Pandemic 'Hobby Pets' Being Surrendered in Droves
Normally, animal care centers in this city take in about 200 of these easily attained pets in a 10-month period. However, in 2022, they've taken in 650, forcing the city to purchase a special $20,000 tower to house them and to introduce a bill banning their sale.
- While most new dog and cat owners — 90% and 85%, respectively — who adopted during the pandemic have kept their pets, this isn't the case for guinea pigs, which are being brought back to shelters "in droves"
- At New York's Animal Care Centers (ACC), they typically take in about 200 guinea pigs in the first 10 months of the year; in 2022, they've taken in 650 during that time
- There are so many guinea pigs being surrendered that a bill has been introduced that would ban the sale of the animals at pet shops in New York City
- Dogs and cats are also being given up, with surrenders up 25% in 2022 at ACC compared to 2021; while surrenders are up, adoptions have decreased, leading to overcrowding
- If you'd like to help out animals in need, consider volunteering at your local animal shelter, fostering, donating supplies or making a monetary contribution
During the pandemic, animal adoptions boomed. In April and May 2020, close to 1 in 5 U.S. households adopted a new pet. Now, animals are being surrendered back to shelters at an alarming rate, as the novelty of pet ownership wears off and rising inflation makes pet care unaffordable for many families.
While most new dog and cat owners — 90% and 85%, respectively — who adopted during the pandemic have kept their pets, this isn't the case for guinea pigs, which are being brought back to shelters "in droves." Room at shelters is also growing scarce for dogs and cats, many of whom are being surrendered because their owners can no longer afford their food and veterinary care.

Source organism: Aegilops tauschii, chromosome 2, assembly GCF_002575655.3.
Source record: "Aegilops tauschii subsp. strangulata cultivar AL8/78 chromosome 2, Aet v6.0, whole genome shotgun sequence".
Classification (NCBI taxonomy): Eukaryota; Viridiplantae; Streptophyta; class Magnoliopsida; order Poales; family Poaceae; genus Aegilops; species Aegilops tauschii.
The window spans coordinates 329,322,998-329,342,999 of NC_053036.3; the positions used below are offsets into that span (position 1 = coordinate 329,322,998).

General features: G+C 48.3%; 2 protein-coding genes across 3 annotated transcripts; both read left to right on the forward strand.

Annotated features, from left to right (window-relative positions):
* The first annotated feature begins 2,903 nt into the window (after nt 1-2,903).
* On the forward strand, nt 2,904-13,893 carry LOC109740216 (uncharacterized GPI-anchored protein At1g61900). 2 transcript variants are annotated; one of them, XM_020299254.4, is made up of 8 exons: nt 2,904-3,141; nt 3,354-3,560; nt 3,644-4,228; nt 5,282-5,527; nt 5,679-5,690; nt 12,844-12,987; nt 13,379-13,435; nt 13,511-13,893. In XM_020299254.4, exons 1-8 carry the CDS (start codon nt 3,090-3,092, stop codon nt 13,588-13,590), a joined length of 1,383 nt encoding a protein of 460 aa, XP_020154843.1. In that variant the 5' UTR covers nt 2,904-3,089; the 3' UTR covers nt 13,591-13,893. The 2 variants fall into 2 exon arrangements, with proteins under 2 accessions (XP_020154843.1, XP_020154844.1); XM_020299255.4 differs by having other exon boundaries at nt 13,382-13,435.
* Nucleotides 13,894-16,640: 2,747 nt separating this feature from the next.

Guinea Pigs Returned as 'Hobby Pets'
At New York's Animal Care Centers (ACC), they typically take in about 200 guinea pigs in the first 10 months of the year. In 2022, they've taken in 650 during that time. Guinea pigs are sold at chain pet stores around the U.S., where anyone can buy one on a whim for about $40. It's also difficult to determine the sex of a guinea pig, so owners may accidentally house a male and female together, leading to babies.
Many view them as "hobby pets" that are easier to care for than dogs and cats, but they require special spacious enclosures and frequent bedding changes, along with regular interaction and environmental enrichment.
Plus, they can live for 10 years or more. Indeed, in 2020, 12.2% of U.S. households owned a pet other than a cat or dog, up from 10.8% five years ago. This was driven by a "pandemic-driven acquisition spree," according to Packaged Facts, which also noted:
"Among households that added pets in the 12-month period ending February 2021, 31% added pets other than dogs or cats, a disproportionately high number given that these pets were kept by only 20% of pet-owning households in 2019."
Once owners grow bored or tired of their upkeep, however, many try to surrender them to shelters but most do not accept these small pets. In New York, ACC is the only animal shelter that takes guinea pigs. ACC has had to purchase a $20,000-guinea pig tower to house the influx of animals, most of which are under 3 years old — a giveaway that they were purchased during the pandemic.